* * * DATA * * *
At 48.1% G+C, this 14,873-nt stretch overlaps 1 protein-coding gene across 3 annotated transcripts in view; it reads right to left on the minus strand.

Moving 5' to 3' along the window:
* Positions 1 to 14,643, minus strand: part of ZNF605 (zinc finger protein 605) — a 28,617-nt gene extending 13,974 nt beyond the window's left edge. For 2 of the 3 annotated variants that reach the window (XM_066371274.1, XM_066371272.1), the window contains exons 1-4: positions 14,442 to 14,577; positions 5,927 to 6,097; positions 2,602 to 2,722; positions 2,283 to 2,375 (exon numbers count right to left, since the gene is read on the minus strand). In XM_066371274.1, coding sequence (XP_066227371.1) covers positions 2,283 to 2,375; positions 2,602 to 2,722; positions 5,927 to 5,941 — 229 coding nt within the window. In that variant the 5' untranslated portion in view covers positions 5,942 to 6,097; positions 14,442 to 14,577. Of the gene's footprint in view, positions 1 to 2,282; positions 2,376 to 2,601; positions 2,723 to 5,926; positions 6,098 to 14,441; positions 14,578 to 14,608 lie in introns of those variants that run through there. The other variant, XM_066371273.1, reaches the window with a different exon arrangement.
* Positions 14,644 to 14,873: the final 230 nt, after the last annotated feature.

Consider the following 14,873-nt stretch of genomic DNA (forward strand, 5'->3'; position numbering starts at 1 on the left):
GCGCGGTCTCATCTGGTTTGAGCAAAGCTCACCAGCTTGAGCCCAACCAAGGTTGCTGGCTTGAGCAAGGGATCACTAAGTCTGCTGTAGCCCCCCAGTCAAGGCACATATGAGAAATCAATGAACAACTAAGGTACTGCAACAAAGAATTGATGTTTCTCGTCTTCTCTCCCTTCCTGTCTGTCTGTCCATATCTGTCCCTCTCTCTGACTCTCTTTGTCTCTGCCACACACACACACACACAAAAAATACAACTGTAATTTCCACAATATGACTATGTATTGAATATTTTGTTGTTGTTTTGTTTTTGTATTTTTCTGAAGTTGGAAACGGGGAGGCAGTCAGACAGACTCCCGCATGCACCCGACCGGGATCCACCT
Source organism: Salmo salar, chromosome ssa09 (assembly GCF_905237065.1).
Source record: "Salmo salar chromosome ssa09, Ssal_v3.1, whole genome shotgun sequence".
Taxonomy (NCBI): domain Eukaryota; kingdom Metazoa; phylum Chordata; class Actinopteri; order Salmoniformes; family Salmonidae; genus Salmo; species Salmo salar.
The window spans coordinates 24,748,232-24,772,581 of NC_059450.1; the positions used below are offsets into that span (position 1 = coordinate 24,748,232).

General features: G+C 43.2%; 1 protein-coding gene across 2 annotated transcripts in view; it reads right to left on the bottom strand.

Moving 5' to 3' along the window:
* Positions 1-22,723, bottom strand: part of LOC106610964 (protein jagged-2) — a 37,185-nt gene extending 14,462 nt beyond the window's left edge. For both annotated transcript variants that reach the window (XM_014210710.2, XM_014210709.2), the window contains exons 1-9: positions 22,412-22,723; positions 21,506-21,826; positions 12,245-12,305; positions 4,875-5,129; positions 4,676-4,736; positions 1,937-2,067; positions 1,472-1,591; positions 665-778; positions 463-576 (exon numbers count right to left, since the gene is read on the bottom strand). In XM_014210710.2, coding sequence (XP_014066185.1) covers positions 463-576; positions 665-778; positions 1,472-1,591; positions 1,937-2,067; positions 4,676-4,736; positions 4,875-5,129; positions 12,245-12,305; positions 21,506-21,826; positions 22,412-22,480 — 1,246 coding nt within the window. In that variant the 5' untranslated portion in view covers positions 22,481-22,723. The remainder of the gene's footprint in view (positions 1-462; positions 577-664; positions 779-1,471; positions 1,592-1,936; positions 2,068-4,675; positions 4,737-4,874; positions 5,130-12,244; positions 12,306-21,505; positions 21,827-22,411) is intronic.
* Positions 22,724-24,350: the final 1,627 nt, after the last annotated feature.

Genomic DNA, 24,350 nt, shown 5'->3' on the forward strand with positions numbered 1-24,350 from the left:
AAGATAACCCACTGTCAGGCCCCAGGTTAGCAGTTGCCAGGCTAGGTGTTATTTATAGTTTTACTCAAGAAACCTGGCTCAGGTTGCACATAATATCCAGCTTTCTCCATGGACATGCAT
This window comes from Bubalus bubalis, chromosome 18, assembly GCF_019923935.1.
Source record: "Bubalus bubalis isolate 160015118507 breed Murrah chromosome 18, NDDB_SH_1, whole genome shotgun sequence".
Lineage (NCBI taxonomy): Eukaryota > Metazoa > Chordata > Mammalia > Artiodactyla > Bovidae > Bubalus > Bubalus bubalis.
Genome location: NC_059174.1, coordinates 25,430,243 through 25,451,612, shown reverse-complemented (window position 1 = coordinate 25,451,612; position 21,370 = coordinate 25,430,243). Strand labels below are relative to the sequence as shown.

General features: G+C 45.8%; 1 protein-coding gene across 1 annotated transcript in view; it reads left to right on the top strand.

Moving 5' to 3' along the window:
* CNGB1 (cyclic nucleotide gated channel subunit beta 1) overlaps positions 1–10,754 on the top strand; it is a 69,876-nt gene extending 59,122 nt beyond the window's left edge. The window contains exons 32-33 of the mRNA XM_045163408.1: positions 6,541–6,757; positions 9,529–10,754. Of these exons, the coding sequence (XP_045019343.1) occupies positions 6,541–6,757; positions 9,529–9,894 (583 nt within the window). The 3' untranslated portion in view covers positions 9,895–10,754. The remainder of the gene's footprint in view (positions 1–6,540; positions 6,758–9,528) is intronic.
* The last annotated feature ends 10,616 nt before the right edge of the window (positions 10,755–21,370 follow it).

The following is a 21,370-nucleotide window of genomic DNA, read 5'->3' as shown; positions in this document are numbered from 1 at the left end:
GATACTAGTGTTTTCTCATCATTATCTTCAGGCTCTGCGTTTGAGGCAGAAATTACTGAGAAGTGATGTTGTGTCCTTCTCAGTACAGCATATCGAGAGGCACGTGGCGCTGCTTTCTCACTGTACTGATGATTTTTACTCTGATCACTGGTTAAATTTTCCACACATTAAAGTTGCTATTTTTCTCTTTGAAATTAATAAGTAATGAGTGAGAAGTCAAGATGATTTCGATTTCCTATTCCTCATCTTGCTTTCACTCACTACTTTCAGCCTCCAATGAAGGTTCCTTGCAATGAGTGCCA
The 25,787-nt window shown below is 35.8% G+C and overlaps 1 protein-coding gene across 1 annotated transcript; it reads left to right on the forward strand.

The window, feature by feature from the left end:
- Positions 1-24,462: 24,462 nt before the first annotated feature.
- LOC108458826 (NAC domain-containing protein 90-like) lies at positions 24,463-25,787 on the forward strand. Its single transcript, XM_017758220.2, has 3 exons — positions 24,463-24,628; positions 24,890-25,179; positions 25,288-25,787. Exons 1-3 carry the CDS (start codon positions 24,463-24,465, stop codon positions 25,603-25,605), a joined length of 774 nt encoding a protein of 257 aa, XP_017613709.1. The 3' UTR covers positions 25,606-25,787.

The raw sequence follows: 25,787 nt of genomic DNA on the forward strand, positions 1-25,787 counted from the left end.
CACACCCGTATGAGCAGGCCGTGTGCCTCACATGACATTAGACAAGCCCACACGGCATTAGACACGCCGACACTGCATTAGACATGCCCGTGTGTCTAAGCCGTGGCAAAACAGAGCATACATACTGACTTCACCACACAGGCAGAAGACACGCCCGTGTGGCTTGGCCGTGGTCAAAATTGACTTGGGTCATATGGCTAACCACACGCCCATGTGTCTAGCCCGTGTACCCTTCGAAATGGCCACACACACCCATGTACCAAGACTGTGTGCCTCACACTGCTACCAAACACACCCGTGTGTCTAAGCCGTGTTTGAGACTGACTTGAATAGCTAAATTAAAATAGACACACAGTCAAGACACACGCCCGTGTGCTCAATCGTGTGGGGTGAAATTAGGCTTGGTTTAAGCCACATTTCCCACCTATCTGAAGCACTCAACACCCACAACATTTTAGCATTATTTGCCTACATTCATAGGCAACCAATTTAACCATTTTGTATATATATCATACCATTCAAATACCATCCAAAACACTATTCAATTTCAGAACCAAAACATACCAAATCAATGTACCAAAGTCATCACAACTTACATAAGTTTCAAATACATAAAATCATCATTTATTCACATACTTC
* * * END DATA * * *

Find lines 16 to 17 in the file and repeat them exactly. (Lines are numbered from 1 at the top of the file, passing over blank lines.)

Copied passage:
AAGATAACCCACTGTCAGGCCCCAGGTTAGCAGTTGCCAGGCTAGGTGTTATTTATAGTTTTACTCAAGAAACCTGGCTCAGGTTGCACATAATATCCAGCTTTCTCCATGGACATGCAT
This window comes from Bubalus bubalis, chromosome 18, assembly GCF_019923935.1.